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August 27, 2019

I am a regular reader of your column, and time and again I have seen letters published regarding joint families....

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Dear Nadine

I am a regular reader of your column, and time and again I have seen letters published regarding joint families. I have noticed that you promote the joint family system, which is actually something we adopted from the Hindu society. Tell me this: is it a woman’s responsibility to take care of her husband’s parents? I am a working mother, and my husband is a good man. But like most Pakistani husbands, he is afraid of taking my side because doing that would make him less of a man in the eyes of his family. I have three children and I work because my husband’s salary is not enough to pay for our children’s expenses. The moment I come home, I have to listen to my mother-in-law’s taunts because I leave my children under her supervision. My two sisters-in-law also use the maid I have engaged for my children to see to their needs from 9 to 5. But, the moment I come home my mother-in-law makes me do household work. If I had my own house, wouldn’t I be able to first relax and have some time with my children? I only get to spend 20-25 minutes when it’s my children’s bed time.

Joint family system has a few pluses and a long list of minuses. You don’t even have control over your children, and they become irritated when dragged away from their cousins to study. If a mother is not happy she cannot rear a happy child.

I respect your views, but you should realie that media can manipulate the thinking of our society, and you have the responsibility to speak up for those who suffer under this system.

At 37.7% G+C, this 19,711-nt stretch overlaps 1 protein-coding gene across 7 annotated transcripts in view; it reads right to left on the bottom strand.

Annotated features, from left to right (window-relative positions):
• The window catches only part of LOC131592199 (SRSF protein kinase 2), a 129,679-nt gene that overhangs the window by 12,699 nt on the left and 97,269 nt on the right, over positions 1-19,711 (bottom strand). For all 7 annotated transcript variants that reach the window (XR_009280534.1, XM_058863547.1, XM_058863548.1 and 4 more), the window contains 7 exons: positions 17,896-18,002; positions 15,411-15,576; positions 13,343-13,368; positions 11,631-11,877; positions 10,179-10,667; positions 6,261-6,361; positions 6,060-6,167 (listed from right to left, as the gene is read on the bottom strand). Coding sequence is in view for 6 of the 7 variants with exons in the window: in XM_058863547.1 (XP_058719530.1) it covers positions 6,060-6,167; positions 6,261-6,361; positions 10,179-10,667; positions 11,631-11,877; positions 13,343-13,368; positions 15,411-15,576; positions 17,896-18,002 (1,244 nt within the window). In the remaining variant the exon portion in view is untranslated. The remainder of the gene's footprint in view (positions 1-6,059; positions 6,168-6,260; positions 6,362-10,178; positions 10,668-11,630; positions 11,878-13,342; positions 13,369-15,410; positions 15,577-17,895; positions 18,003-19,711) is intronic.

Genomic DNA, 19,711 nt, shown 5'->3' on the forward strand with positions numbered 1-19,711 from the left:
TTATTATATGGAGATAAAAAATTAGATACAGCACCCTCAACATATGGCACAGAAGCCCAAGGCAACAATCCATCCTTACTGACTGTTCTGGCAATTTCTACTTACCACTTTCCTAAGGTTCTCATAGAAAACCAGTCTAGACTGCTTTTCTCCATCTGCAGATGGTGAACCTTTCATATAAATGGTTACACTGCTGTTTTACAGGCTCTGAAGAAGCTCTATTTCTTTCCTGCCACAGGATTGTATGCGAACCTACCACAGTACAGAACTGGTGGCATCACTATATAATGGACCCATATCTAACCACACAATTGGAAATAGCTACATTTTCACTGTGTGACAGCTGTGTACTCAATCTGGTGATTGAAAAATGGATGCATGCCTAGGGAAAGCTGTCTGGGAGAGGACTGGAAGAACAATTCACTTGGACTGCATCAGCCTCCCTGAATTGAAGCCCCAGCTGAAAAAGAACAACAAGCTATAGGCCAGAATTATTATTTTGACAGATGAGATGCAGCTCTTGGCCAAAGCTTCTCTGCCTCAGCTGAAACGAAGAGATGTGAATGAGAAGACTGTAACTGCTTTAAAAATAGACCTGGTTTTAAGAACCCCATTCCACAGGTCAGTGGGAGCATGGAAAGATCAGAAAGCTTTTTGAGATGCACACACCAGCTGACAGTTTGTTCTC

What does Islam say if a married girl has old, dependant parents? My parents are old and live alone in a 5-bedroom house. They have plenty of space for me and my children as I am their only daughter. But my husband says he can’t move to my parents’ house because his parents would not agree.

So, before you advise girls to think with a cool head, do think about women like me who get a very bad deal in a joint family set-up.

Disgruntled RU

Dear Disgruntled RU,

You sound extremely stressed out and should try to relax. You have young children and looking after them, and working full time, and then coming home to do more work is no doubt a daunting task. My dear, I don’t recall extolling joint family anywhere. My answer depends on the situation of the woman who writes for advice, and one advice cannot fit different problems. Can you take one medicine for all your ailments? If you have the wherewithal to live independent of your in-laws, there is no harm in it. Most women who write don’t have the option of moving to their parents’ house and not enough money to live on their own. For them, joint family set-up is the only solution.

As for Islam, it says that the husband should provide an independent living space to his wife. Now this has to be according to his means, and if he makes arrangement for his wife to have a separate portion in his parents’ house, it’s good enough. And a daughter is expected to look after her parents just as a son is supposed to do it. Married daughters have the same obligation to look after parents. So, try to persuade your husband to shift to your parents’ house. Point out how important it is for the children’s education to have a set routine and proper space. Be persistent and I am sure your husband would relent. And you don’t have to start doing your mother-in-law’s bidding the moment you come home; just tell her you are tired and would do whatever needs to be done presently. Be a little assertive about your rights and don’t let anyone tread on your shoes and you will be fine. Be a doormat and you are bound to be trampled. Give respect and regard where due, but remain firm about your own rights. Good luck!

Problems that need a solution? You can e mail Prof. Nadine Khan at nadinekhan_34yahoo.com

Write to Prof. Nadine Khan, ­c/o Editor ‘You!’ magazine, The News, Al-Rehman Building (4th Floor) I.I Chundrigar Road, Karachi.

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